This article needs additional citations for verification. Please help improve this article by adding citations to reliable sources. Unsourced material may be challenged and removed.Find sources: "Miniconjou" – news · newspapers · books · scholar · JSTOR (January 2024) (Learn how and when to remove this message)
Touch the Clouds, by James H. Hamilton, taken at the Spotted Tail Agency, Nebraska, in the fall of 1877, Miniconjou chief

The Miniconjou (Lakota: Mnikowoju, Hokwoju – ‘Plants by the Water’) are a Native American people constituting a subdivision of the Lakota people, who formerly inhabited an area in western present-day South Dakota from the Black Hills in to the Platte River. The contemporary population lives mostly in west-central South Dakota. Perhaps the most famous Miniconjou chief was Touch the Clouds.

Historic Miniconjou thiyóšpaye or bands

Together with the Sans Arc (Itázipčho, Itazipcola, Hazipco – ‘Those who hunt without bows’) and Two Kettles (Oóhe Núŋpa, Oóhenuŋpa, Oohenonpa – ‘Two Boiling’ or ‘Two Kettles’) they were often referred to as Central Lakota[citation needed] and divided into several bands or thiyóšpaye:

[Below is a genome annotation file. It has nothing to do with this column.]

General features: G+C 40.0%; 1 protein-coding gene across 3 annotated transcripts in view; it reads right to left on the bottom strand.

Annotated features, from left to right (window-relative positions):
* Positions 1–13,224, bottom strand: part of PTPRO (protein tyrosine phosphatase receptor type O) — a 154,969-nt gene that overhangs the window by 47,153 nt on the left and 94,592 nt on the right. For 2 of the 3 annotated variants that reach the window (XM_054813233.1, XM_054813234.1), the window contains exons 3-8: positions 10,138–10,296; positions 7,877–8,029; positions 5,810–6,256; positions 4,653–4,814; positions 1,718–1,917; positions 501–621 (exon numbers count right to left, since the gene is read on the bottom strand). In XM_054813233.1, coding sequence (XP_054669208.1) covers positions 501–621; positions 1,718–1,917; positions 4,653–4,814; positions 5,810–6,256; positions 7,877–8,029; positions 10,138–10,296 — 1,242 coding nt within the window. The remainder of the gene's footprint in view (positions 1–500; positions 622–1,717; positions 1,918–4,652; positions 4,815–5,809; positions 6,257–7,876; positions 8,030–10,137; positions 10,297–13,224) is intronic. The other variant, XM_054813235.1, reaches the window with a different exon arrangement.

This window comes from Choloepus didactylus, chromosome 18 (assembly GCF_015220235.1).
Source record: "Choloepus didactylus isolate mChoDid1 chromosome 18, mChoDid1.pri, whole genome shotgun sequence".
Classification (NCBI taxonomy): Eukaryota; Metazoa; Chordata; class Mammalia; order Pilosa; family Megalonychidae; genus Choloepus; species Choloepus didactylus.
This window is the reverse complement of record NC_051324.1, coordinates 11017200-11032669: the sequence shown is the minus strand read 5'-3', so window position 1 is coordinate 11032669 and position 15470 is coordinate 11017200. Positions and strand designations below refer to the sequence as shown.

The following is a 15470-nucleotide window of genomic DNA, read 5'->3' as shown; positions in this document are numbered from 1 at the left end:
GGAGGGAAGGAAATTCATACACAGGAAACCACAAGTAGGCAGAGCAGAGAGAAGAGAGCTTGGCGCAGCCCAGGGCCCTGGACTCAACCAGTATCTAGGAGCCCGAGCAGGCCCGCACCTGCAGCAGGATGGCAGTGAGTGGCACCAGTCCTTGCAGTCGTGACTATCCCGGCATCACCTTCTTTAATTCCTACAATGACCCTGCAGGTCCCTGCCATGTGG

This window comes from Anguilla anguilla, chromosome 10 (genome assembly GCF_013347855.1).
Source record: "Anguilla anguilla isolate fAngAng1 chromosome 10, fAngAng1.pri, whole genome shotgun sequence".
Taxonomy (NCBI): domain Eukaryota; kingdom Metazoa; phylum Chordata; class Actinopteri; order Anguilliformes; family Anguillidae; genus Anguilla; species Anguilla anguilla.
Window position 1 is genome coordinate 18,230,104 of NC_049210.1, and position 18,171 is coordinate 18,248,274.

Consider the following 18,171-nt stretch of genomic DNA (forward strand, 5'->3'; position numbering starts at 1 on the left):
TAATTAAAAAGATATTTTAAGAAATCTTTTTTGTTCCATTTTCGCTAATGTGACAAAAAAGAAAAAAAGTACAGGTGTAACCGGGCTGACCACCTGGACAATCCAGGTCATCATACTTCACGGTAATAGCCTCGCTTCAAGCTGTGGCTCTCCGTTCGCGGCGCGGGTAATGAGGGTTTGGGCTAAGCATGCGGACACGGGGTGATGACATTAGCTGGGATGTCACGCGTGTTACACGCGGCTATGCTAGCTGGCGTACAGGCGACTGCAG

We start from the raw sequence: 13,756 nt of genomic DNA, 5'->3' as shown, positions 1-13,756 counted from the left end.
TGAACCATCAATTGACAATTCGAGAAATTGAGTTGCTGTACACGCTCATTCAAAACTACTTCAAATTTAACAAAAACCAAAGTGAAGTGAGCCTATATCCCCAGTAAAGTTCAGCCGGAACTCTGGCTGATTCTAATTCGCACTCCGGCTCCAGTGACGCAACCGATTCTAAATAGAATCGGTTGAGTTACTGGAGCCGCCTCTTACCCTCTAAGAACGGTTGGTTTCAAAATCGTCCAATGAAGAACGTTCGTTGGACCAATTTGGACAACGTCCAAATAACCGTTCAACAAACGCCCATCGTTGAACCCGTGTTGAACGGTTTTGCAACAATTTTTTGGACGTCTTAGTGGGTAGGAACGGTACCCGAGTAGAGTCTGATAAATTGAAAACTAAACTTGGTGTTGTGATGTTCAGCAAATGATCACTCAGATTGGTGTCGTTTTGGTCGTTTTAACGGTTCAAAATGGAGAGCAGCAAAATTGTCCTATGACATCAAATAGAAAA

The Oóhenuŋpa or Two Kettles were first part of the Miniconjou thiyóšpaye called Wanhin Wega, split off about 1840 and became a separate oyate or tribe.[citation needed]

Miniconjou leaders

Joseph White Bull (Ptesan Hunka) explained that prior to being confined to the reservation in the late 19th century, the Miniconjou recognized six hereditary leaders within their tribe, who were chosen from each clan.[1] These men were:

These men became renowned war chiefs among the Miniconjou, rising through the ranks of the men's warrior societies. "They were treated as chiefs because of this," White Bull explained, "They wore shirts decorated with scalps."[1] He identified these two leaders as:

Other notable Miniconjou:[2]

See also


  1. ^ a b White Bull, Joseph (1998). Lakota Warrior. Nebraska. p. 32. ISBN 0803298064.((cite book)): CS1 maint: location missing publisher (link)
  2. ^ Doyle, S. B. (Winter 1990). "Indian Perspectives on the Bozeman Trail". Montana: The Magazine of Western History. Vol. 40, no. 1. p. 66.